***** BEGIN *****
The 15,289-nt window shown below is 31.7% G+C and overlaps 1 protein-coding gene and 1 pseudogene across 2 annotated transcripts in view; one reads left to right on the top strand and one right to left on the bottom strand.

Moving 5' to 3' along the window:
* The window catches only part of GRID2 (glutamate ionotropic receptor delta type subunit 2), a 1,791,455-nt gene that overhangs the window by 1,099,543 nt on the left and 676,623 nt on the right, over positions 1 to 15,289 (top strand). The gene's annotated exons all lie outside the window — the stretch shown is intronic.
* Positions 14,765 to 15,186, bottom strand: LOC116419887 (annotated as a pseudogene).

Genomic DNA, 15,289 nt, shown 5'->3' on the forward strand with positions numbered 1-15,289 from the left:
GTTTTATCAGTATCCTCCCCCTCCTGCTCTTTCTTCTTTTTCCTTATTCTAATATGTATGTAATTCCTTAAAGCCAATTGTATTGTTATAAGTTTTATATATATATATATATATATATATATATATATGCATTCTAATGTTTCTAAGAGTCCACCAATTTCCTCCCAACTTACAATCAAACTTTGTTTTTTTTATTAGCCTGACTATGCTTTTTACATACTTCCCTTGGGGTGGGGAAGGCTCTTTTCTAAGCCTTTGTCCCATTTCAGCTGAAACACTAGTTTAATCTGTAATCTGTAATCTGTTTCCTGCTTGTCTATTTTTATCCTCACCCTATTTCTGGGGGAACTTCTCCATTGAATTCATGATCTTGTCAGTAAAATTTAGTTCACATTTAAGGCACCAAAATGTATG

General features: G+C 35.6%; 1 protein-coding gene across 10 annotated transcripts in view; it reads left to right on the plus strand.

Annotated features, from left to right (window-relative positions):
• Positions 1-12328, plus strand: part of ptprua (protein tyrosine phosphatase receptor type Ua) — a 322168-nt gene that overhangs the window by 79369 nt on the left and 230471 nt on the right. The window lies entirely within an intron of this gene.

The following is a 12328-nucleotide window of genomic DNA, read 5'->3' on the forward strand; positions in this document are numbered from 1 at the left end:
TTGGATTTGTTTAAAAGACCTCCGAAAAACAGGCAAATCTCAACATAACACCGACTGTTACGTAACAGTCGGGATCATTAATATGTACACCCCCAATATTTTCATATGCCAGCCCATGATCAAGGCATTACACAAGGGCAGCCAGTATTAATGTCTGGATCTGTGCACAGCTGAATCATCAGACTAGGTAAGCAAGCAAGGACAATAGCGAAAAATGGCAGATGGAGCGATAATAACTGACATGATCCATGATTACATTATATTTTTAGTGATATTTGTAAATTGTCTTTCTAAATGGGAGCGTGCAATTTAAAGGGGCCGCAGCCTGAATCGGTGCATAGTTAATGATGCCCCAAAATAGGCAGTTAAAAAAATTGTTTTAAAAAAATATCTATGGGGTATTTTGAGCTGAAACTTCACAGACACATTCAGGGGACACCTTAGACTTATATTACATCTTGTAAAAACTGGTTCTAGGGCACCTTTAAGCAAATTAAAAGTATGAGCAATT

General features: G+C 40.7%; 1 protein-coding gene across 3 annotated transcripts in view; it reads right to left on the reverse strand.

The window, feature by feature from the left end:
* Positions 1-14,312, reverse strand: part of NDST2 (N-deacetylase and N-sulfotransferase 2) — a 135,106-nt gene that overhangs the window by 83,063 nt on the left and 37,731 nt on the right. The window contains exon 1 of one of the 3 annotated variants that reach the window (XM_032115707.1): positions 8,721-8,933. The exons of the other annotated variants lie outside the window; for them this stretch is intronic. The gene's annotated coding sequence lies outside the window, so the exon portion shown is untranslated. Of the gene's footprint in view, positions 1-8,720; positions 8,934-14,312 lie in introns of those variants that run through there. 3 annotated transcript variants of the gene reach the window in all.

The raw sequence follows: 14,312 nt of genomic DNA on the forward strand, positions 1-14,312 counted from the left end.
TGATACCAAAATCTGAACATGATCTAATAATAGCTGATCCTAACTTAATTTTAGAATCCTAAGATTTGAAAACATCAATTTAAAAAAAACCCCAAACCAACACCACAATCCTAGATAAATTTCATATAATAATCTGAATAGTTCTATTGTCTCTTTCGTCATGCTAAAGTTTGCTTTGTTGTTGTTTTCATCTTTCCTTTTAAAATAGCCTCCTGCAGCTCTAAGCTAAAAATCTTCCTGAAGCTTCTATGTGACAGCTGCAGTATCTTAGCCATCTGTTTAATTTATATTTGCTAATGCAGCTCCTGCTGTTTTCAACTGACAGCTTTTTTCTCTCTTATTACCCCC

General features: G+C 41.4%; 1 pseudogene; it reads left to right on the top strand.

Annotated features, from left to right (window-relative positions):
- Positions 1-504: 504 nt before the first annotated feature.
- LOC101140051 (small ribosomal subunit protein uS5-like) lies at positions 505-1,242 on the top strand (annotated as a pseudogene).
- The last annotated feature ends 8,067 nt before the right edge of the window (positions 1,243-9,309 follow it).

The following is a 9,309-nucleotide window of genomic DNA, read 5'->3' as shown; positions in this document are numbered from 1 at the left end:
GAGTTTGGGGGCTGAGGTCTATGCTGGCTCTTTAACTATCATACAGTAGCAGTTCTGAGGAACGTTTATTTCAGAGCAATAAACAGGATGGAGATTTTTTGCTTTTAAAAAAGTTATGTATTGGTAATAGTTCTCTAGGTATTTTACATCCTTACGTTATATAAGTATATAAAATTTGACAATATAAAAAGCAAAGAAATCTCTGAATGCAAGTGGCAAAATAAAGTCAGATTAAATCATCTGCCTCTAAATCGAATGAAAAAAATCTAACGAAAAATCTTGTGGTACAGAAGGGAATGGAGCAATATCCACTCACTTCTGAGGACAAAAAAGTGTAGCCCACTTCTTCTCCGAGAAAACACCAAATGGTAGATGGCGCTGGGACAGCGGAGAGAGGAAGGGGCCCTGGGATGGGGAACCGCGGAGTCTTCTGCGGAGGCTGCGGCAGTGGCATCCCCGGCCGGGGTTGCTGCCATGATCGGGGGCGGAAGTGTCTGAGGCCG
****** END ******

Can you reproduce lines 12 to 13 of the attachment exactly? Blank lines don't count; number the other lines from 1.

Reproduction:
General features: G+C 40.7%; 1 protein-coding gene across 3 annotated transcripts in view; it reads right to left on the reverse strand.

The window, feature by feature from the left end: